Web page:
Trump’s Unpredictability on Trade and North Korea Opens a Door for China
“The abrupt decision on steel tariffs and now the summit with Kim Jong-un will inevitably raise questions in Tokyo and other allied capitals about how decisions are made by this administration that affect their interests,” said Michael J. Green, a former Asia adviser to President George W. Bush who is now at the Center for Strategic and International Studies in Washington, and who met with Japanese officials in Tokyo on Friday.
The news that Mr. Trump wanted to meet with Mr. Kim did provide relief, at least in the short term, from months of growing fears that military conflict would break out on the Korean Peninsula.
“On the one hand, we’re buying time and Trump is not going to bomb in the spring,” said Gordon Flake, chief executive of the Perth US-Asia Center at the University of Western Australia. “That’s good.”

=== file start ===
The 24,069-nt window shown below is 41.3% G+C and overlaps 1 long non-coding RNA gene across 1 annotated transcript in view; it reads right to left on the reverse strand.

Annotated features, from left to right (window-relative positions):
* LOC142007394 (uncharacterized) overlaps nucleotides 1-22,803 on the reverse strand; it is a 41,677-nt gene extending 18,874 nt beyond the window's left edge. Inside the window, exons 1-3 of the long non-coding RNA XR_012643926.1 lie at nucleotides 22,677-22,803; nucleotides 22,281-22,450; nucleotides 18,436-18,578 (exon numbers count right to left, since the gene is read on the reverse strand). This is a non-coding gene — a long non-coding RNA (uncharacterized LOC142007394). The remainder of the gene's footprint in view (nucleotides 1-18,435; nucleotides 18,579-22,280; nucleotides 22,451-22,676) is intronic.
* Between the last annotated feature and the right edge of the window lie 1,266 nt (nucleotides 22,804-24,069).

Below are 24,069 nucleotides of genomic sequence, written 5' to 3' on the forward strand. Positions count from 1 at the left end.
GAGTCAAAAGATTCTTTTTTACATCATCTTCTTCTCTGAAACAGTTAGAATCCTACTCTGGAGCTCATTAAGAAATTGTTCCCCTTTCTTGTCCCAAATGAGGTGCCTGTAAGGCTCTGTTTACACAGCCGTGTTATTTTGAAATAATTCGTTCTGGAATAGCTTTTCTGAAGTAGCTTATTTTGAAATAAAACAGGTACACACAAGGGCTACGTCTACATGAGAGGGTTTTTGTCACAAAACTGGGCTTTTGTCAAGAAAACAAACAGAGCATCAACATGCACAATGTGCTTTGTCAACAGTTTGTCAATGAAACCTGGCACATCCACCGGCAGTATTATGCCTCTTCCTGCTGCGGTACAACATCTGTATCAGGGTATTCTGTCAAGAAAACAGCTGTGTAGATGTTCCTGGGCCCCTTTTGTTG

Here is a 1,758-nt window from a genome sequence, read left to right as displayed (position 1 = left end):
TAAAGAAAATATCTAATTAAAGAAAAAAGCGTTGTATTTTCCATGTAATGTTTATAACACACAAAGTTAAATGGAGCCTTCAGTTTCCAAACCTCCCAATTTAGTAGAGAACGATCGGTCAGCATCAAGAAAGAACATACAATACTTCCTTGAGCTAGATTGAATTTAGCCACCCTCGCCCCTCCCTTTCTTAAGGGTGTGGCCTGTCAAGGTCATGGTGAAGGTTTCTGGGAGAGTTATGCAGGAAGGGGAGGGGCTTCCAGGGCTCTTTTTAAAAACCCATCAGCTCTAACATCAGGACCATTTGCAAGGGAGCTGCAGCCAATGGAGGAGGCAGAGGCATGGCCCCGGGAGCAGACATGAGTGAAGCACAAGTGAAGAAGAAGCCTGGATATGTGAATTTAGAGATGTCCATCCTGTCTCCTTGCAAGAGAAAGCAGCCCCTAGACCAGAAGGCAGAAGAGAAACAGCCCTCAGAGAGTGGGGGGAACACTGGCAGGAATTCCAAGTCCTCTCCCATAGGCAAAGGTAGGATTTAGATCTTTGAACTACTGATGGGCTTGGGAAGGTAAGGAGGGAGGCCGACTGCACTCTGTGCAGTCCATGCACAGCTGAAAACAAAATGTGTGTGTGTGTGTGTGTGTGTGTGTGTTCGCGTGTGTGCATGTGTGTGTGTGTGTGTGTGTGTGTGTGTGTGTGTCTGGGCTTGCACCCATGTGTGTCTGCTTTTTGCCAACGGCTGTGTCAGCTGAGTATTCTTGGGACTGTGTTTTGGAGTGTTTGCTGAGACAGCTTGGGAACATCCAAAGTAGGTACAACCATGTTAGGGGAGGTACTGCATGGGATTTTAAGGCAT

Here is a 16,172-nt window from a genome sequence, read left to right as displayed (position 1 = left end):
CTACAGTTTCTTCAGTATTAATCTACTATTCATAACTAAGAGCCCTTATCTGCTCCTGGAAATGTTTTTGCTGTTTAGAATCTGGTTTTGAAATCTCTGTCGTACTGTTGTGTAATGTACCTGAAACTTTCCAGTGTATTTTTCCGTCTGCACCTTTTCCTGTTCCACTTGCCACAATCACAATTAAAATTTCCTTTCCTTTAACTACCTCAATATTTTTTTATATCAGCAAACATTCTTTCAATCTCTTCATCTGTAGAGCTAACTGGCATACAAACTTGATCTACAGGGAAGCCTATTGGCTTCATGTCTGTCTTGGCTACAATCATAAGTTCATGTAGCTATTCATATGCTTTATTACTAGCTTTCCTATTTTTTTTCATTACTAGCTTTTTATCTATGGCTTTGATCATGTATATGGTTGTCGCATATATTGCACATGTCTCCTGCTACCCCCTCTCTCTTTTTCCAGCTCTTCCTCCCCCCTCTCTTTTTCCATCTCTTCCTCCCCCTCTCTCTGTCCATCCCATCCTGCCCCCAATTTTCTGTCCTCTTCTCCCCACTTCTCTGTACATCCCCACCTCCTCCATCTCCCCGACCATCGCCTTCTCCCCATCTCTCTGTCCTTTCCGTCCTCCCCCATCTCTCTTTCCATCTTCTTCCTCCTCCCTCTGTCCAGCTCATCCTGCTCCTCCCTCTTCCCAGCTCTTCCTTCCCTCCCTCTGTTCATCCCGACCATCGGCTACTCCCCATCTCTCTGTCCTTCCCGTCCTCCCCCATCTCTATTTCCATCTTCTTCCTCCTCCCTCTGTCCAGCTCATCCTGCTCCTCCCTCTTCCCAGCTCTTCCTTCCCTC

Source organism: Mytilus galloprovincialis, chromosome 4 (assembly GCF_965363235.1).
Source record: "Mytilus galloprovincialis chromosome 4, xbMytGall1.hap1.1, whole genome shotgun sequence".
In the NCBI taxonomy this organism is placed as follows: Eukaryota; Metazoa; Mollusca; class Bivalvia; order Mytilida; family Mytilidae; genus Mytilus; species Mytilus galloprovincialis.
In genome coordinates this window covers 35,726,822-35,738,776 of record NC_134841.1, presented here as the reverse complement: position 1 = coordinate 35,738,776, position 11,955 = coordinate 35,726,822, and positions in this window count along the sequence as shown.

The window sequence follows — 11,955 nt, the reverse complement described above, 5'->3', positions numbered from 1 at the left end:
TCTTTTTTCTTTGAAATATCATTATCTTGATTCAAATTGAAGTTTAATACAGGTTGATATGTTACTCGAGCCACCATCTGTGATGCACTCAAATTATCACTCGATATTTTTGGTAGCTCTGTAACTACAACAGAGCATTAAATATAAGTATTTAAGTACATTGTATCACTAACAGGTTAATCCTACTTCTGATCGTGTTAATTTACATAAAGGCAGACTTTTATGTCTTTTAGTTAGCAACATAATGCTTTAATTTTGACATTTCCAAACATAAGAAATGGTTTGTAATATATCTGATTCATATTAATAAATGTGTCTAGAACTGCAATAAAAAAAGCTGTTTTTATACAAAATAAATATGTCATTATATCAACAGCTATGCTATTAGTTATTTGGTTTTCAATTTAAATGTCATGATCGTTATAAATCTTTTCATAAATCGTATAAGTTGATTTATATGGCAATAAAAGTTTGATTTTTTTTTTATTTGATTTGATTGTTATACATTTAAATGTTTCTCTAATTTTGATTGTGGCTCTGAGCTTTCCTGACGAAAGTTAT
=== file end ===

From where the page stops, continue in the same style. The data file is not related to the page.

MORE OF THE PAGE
But, Mr. Flake added, Mr. Trump “demonstrated extreme capriciousness on something like tariffs. This is why everyone in the region is having the same reaction: equal parts relief and alarm.”
Mr. Trump’s seemingly unstoppable series of erratic moves has helped cast China as the more stable power in Asia. But it has also diverted attention from Chinese actions that would otherwise have raised much more alarm.
“One of the most underreported consequences of the last 18 months is that China has gotten a free pass,” said Mr. Flake, citing the country’s military buildup on islands in the South China Sea, its economic punishment of South Korea for cooperating with the United States on a missile defense system and, most recently, President Xi Jinping’s power grab, persuading the Communist Party to abolish limits on his time in office.
Under any other American administration, “the dominant narrative would have been Chinese overreach and internal crackdowns,” Mr. Flake said. “But that narrative has been completely washed away by the chaos that is Trump.”